‘Maleficia Lamiah’ The new album from the heavy psyche duo POMBAGIRA is now available for Pre-Order via Black Axis Records.
Released on CD (which only features the first 2 tracks) and limited to 500 copies Double LP (which features all 5 tracks) pressed on to Yellow/Black Marble Vinyl and comes in a gatefold sleeve, pre-orders also have the option to add a T-Shirt so head over to the Black Axis website at www.blackaxisrec.co.uk to place your order.
Read on for more info about ‘Maleficia Lamiah’…
Comprising two songs ‘Maleficia Lamiah‘ and ‘Grave Cardinal‘, their fifth album in as many years pushes the very boundaries of experimental, psychedelic, down-tuned, mind-expanding music. The album was recorded in June 2012 at Foel Studio and then finished at their favourite recording haunt Earthworks in Sept 2012. Maleficia Lamiah finds the band in a paisley ebullient mood given their success at breaching the suffocating expectations associated with belonging to a single genre.
No longer being sharply defined as a doom band, Maleficia Lamiah reflects a certain maturity which comes from POMBAGIRA‘s intent on concentrating solely on composition rather than playing live shows. While their retreat into silence, although missed by many, may have initiated whispers of disbandment, POMBAGIRA have steadied their intent to unleash something so monstrous and so exciting, that many will be surprised if not shocked when they hear this new tome.
Although the departure from previous releases will be evident, there are of course the anchor points to ease the listener into their new epic corpse-scape style. Amps rage and soar with a focussed endeavour to draw the crossroads onto your flesh while the drums breathe a new life, reviving the Haitian cascading rhythms which nail the point for your ingress into their world.
POMBAGIRA have drawn on their deep respect for the past. By acknowledging their influence to bands like Amon Duul II, Pink Floyd and Caravan this album stands as a testament to their ability to embody and innovate these past masters. For embedded within both ‘Maleficia Lamiah‘ and ‘Grave Cardinal‘ there rest tales of journeys into the world of the Pombagira as witch, while ‘Grave Cardinal‘ asserts the majesty of their critical mass as a moment of transgression where the dead meet the living. But this is no Hammer House of Horror ‘cheap trick’ reference, rather a reflection on POMBAGIRA’s involvement with the occult, academic writing on history and otherness, while also providing insight into the hypnogogic world where dreams and reality merge.
Resplendent in its intent, vibrant in its intensity, beautiful in its introspection, POMBAGIRA may this time have really found the portal between the visible and invisible worlds. A magnificent psychedelic down tuned progressive behemoth Maleficia Lamiah will after due process expand your mind. POMBAGIRA’s fifth album deserves to be acknowledged as one of the greatest progressive feats in the last decade or more. As a result the band don’t promise an easy ride through their paisley tinged sound scape, but like anticipating a gathering storm, the gradual shifts and turns build to a crescendo before Maleficia Lamiah finally makes landfall on your body.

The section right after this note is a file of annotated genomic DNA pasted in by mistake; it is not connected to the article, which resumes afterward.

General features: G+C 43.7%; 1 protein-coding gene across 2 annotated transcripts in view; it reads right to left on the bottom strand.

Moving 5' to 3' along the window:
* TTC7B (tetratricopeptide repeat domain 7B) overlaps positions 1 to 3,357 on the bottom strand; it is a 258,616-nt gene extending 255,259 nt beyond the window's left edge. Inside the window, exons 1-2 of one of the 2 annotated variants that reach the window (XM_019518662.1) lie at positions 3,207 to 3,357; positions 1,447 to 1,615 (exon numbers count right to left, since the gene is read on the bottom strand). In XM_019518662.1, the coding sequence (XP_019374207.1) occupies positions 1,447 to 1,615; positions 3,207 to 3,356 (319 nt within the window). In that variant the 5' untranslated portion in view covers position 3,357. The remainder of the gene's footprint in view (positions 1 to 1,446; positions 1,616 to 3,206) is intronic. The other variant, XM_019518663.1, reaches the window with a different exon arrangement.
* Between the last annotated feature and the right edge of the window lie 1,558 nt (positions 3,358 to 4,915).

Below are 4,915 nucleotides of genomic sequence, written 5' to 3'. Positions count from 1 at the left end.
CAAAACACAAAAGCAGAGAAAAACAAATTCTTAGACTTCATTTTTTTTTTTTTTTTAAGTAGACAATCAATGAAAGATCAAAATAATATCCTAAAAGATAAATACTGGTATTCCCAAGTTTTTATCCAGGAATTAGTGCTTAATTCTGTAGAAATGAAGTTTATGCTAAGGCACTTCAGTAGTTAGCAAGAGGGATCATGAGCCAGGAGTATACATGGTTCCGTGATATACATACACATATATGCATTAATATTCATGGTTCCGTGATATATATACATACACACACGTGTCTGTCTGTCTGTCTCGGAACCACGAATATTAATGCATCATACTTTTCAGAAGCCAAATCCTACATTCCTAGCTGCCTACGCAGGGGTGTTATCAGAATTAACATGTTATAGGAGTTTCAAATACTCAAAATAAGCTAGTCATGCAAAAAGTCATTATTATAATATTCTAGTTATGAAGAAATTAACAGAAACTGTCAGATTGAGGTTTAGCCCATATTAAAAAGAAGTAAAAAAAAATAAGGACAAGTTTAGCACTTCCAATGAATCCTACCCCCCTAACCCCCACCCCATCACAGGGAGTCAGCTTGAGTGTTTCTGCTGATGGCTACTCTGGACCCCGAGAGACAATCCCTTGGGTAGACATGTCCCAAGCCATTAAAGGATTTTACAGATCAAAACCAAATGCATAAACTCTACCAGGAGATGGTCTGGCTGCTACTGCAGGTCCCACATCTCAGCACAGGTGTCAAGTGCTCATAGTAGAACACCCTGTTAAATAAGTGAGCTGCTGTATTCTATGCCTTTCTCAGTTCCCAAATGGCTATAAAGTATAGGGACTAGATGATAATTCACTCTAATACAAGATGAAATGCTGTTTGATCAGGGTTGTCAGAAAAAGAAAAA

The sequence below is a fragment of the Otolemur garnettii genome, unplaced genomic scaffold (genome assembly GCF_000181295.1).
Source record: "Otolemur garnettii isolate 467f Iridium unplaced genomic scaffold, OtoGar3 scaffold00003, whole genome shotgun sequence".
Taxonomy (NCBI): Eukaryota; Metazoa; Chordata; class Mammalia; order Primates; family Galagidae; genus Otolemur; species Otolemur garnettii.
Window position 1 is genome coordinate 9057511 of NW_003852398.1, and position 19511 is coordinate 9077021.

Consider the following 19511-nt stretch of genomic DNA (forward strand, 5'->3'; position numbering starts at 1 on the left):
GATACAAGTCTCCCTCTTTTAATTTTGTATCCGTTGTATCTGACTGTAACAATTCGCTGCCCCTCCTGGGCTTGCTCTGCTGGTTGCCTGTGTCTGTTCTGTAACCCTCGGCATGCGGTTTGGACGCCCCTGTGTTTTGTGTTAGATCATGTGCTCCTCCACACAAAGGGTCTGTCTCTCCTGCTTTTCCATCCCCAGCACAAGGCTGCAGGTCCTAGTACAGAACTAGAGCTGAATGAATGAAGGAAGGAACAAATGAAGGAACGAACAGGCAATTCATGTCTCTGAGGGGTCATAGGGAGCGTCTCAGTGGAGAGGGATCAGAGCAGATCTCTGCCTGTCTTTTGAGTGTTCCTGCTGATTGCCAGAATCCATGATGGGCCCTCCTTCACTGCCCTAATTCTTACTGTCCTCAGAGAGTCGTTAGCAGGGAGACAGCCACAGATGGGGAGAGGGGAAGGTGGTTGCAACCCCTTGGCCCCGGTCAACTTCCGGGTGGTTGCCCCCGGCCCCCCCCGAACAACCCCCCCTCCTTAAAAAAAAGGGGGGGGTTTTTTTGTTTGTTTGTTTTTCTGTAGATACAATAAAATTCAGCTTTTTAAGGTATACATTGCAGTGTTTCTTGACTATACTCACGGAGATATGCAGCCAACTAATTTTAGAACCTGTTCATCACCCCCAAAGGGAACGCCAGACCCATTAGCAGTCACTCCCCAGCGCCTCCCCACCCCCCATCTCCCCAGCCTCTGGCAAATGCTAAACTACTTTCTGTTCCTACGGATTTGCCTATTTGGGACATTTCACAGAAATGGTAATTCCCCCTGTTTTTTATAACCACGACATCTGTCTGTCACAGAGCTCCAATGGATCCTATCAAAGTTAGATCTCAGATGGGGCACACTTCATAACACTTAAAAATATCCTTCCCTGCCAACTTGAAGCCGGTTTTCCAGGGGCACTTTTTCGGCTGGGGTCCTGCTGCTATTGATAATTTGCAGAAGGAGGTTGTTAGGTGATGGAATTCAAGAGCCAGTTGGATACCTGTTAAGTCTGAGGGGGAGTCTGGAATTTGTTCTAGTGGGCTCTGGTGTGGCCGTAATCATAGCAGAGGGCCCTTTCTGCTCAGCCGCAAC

It’s a journey fraught with trepidation but it does ensure that once you step aboard you will never be able to depart from their vision again.
Released on 18 March on Black Axis Records and Vic Singh, who infamously photographed Pink Floyd In 1966 for the Piper At The Gates Of Dawn album, was enlisted for this album to take a new set of press photos, and the results are mesmeric and splendid. This is what Vic has to say about Piper at the Gates of Dawn and Maleficia Lamiah.
“I was approached by The Pink Floyd a new and comparatively unknown band in 1967 to take the album cover photo for ‘The Piper at the Gates of Dawn’. The concept for the cover was left up to me, listening to The Piper for the first time surprised me, it was completely original, a complete break from the popular 60′s sounds, which we were all brain-washed into. The concept for the Piper cover photo remained mysterious for a while, finally I decided to use a prism lens which had been lying around in the studio and had never been used by me before. Piper at the Gates of Dawn and Maleficia Lamiah have similarities. Listening to Maleficia Lamiah for the first time I got a similar vibe as with The Piper of originality and the resolve to do something different, creating progression rather than repetition and stagnation.”